cricketmuse

a writer's journey as a reader

Poet Appreciation #3: Robert Penn Warren


Better known as a novelist, and perhaps as a scholar, Robert Penn Warren did provide some formidable poetry to ponder. You might be more familiar with his All the King’s Men, which garnered him the Pulitzer Prize in 1947, then his Pulitzer Prize collection Now and Then: Poems, 1976-1978. In all, he was awarded three Pulitzer Prizes, two being for poetry.  His southern background influenced his writing, particularly leaning towards the agrarian appreciation of the land. Receiving accolades and honors throughout his career, Warren left a rich legacy of both prose and poetry.

Image of U.S. Poet Laureate Robert Penn Warren

Image of U.S. Poet Laureate Robert Penn Warren (Photo credit: Wikipedia)

Vision
by Robert Penn Warren

I shall build me a house shall build me a house where the larkspur blooms
In a narrow glade in an alder wood,

Where the sunset shadows make violet glooms,
And a whip-poor-will calls in eerie mood.

 
I shall lie on a bed of river sedge,
And listen to the glassy dark,
With a guttered light on my window ledge,
While an owl stares in at me white and stark.
I shall burn my house with the rising dawn,
And leave but the ashes and smoke behind,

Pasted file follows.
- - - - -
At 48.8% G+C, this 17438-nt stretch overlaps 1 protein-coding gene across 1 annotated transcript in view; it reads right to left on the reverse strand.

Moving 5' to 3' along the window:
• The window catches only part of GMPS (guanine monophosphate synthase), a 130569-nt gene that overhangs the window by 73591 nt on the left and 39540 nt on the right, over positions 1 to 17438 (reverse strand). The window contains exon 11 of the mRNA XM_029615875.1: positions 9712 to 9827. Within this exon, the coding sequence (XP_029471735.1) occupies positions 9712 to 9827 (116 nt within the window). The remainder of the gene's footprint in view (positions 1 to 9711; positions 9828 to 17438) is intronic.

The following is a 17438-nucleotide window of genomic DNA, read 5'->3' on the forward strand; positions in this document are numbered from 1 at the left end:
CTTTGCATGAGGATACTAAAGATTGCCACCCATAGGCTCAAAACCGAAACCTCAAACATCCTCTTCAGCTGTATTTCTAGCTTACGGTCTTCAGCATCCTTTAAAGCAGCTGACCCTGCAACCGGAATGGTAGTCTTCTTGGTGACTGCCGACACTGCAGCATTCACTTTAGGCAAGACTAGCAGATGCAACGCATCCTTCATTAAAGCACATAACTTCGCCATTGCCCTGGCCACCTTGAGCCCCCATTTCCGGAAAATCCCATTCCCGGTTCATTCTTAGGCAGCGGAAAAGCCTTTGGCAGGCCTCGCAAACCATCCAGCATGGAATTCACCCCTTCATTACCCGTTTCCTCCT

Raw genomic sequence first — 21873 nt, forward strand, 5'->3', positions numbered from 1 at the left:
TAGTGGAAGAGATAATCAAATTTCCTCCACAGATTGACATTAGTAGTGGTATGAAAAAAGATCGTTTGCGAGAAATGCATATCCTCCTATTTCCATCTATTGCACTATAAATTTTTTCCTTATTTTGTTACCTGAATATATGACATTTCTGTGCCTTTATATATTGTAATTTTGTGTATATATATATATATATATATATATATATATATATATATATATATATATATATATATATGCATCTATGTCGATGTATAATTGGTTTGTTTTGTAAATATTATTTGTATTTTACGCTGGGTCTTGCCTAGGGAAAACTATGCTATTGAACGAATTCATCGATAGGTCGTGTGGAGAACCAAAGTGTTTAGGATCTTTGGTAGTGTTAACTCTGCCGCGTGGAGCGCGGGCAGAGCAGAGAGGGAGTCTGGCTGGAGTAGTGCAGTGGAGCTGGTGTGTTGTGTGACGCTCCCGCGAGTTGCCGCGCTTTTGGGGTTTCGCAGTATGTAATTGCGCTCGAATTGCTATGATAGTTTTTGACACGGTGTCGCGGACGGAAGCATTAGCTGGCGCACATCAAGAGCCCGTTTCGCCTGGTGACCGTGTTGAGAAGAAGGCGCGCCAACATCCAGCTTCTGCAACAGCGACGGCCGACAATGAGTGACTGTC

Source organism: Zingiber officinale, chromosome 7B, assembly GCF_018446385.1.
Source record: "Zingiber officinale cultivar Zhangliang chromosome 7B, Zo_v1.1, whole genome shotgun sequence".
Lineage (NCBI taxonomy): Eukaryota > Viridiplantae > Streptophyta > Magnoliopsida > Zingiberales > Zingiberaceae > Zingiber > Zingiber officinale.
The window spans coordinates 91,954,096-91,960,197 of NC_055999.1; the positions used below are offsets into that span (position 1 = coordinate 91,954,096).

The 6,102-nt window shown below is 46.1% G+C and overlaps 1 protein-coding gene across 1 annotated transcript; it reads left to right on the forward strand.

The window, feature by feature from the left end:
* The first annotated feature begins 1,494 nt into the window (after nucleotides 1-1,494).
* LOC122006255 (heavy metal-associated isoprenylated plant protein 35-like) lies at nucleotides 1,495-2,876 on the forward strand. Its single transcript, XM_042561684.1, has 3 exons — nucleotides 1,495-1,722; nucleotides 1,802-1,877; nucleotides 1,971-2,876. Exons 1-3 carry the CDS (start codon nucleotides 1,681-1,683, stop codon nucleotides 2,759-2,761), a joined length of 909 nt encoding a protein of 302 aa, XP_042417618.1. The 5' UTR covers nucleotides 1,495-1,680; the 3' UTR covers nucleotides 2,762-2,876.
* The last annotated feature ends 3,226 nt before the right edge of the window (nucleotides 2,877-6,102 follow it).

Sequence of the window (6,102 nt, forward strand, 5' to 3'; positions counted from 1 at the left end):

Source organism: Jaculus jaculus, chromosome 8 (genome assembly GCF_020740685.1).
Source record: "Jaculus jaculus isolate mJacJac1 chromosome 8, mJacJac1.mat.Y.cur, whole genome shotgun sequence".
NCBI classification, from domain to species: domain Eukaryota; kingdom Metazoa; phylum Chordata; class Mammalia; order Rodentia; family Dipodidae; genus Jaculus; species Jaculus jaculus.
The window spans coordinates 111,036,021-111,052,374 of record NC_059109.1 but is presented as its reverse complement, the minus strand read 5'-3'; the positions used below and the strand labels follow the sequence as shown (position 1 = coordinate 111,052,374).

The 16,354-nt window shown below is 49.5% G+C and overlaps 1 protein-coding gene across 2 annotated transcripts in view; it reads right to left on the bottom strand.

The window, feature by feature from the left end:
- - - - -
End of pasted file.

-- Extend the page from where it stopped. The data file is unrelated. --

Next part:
And again give the glade to the owl and the fawn,
When the grey wood smoke drifts away with the wind.

Like Cather’s poetry about the prairie, Warren provides a strong connection to nature. His diction is amazing the way it influences the imagery: “violet glooms,” “guttered light,” “glassy dark”. I don’t even notice the rhyme, it’s so fluid. Whether they poem is taken for its metaphorical meaning or literal, it doesn’t matter to me–I simply want to savor it, rather than analyze it. Good writing is like a good sunset in that words aren’t always sufficient to explain why the beauty is so moving.

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6 thoughts on “Poet Appreciation #3: Robert Penn Warren

  1. He’s one of my favorite writers just because of All the King’s Men. Every time I read it, his poetic writing style amazes me. Thanks for the reminder to read up on more of his poems.

  2. I could just say “glassy dark” over and over to myself and be quite happy.

  3. I had never read this poem before – and now I am smitten! Gosh darn I wish I could make words dance like that!

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